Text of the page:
It Might Be Time to Quit When…


The price you pay emotionally and physically while working in a toxic corporate environment is too high. It might be time to make a change.

For six years I had a radio show on Sunday nights, giving me a new appreciation for people who dreaded going to work on Monday morning. Callers shared concerns, fears and disgust about what they were facing the next day.

One client who came to me in that time was 52 year-old Liz, who, after 24 years of faithful service, walked out of her high level corporate job two weeks prior to contacting me. She described the high stress, the layers of poor management, and the gross inefficiency. I hear lots of reasons for leaving a job including a lack of autonomy, no time flexibility, feeling unappreciated and poor pay. But as I talked with Liz, even all those great reasons for leaving would have been tolerated; however, what could not be tolerated was a disrespectful, demeaning boss. This is without question the top reason people walk away from jobs.

I look for telltale signs someone needs a change. Obviously, physical aches and maladies are often a first clue. People relate the sense of dread that may start on Sunday night, but then may start popping into your head immediately after Sunday morning church or even ruin the enjoyment of Saturday. Liz talked about spending 25 minutes just sitting in her car in the parking lot before having the courage to walk in the door, thus being late and compounding the frustration and belittling.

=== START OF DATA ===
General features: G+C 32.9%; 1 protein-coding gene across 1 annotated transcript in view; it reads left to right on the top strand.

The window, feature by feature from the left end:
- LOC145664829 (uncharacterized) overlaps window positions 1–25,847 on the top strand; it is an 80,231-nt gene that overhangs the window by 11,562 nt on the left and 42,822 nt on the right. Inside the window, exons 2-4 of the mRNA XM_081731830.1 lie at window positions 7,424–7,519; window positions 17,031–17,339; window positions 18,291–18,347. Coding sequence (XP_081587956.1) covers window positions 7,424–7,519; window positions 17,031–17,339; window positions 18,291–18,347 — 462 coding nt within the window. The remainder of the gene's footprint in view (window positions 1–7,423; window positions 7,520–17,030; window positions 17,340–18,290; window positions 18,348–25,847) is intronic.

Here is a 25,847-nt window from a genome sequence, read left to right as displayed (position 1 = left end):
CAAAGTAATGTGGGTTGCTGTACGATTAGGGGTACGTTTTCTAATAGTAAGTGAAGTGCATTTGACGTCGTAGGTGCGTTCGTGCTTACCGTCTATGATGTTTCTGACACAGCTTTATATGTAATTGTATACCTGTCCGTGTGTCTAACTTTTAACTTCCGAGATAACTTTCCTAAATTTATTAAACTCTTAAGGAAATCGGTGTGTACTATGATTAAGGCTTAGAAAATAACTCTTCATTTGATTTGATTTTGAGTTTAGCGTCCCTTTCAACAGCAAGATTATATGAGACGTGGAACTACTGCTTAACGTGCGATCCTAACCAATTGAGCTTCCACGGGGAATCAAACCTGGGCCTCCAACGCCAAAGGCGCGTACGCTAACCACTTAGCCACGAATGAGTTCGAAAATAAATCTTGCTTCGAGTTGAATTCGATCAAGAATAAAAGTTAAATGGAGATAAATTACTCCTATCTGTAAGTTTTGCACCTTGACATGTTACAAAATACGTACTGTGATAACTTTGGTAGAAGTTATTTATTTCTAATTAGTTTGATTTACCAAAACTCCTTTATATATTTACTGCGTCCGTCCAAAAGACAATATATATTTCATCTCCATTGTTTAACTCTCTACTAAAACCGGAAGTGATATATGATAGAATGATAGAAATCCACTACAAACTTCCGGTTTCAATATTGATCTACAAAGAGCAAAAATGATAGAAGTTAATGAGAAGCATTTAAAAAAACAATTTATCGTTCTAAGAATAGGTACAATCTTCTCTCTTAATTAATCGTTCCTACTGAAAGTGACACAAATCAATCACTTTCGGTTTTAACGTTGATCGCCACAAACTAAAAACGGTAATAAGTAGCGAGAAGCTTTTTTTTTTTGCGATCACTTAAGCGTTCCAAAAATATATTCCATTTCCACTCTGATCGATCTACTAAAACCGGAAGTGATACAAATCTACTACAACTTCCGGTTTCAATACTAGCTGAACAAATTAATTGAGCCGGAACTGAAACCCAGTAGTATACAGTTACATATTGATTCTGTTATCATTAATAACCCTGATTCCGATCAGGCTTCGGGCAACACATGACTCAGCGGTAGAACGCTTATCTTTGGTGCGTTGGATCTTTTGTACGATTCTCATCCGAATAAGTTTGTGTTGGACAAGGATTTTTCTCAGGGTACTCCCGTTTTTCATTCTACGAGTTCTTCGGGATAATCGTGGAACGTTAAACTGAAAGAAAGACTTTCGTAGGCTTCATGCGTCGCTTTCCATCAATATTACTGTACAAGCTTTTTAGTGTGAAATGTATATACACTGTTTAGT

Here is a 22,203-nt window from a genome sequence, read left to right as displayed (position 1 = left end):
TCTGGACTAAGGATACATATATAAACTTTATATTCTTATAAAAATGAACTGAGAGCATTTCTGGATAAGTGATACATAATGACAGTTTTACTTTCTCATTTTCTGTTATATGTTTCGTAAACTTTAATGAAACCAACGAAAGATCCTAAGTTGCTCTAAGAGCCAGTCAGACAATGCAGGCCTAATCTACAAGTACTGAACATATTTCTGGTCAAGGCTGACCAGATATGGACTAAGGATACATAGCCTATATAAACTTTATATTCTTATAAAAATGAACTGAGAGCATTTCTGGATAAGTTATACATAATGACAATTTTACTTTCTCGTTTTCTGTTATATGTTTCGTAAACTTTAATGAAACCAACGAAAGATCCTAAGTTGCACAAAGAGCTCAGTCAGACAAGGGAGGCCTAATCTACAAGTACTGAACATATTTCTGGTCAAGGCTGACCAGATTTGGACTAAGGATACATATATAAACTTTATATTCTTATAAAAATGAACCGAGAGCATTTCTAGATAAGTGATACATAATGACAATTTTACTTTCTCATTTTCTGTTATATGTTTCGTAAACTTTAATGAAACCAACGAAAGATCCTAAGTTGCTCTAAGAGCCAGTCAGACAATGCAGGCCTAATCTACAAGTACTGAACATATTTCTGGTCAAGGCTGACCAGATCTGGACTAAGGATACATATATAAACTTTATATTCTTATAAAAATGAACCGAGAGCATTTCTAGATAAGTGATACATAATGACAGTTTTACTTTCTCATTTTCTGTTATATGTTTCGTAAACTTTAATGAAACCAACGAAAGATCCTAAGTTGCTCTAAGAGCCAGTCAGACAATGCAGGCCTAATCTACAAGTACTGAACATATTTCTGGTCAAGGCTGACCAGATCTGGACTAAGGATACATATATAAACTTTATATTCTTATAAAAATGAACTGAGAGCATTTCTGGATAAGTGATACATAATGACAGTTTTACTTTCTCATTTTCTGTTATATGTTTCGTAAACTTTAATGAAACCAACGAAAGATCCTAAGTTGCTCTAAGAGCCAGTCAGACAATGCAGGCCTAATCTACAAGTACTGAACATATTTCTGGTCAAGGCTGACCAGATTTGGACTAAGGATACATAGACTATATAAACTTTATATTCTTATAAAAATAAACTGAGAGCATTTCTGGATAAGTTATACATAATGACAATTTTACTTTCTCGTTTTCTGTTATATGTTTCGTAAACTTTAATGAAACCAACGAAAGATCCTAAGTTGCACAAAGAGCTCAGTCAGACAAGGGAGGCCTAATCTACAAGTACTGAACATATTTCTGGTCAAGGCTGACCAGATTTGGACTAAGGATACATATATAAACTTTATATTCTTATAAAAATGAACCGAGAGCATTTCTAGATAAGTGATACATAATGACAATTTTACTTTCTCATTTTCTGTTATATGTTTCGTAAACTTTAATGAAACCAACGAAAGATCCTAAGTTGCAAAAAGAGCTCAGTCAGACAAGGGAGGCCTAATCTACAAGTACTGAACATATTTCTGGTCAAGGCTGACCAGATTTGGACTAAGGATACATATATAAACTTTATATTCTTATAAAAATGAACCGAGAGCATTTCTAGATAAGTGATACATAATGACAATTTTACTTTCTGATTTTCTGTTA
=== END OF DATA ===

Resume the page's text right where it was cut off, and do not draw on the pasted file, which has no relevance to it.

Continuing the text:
I am not one to burn bridges. When someone contacts me I never suggest leaving a position until we have a clear goal and transition plan in place. I also attempt to categorize those things we can change and those we cannot. Discrepancies in pay or promotions, company policies and even specific job tasks are things that can be changed. But the corporate culture, the attitude that comes down from the top is the toughest thing to change. If your company has a toxic corporate culture or you have a direct boss who is disrespectful and demeaning, it may not be reasonable to think you can change it. The price you pay emotionally and eventually physically, is too high. Life is too short. With that, it may be time to quit.

From Herb Kelleher, Chairman and Cofounder, Southwest Airlines:

“If you’re crazy enough to do what you love for a living, then you’re bound to create a life that matters!”

From Sir Richard Branson

“There is no greater thing you can do with your life and work than find your passion and follow it–in a way that improves both yourself and the world.”

From Soren Kierkegaard

“The thing is to understand myself, to see what God really wants me to do... to find the idea for which I can live and die.”


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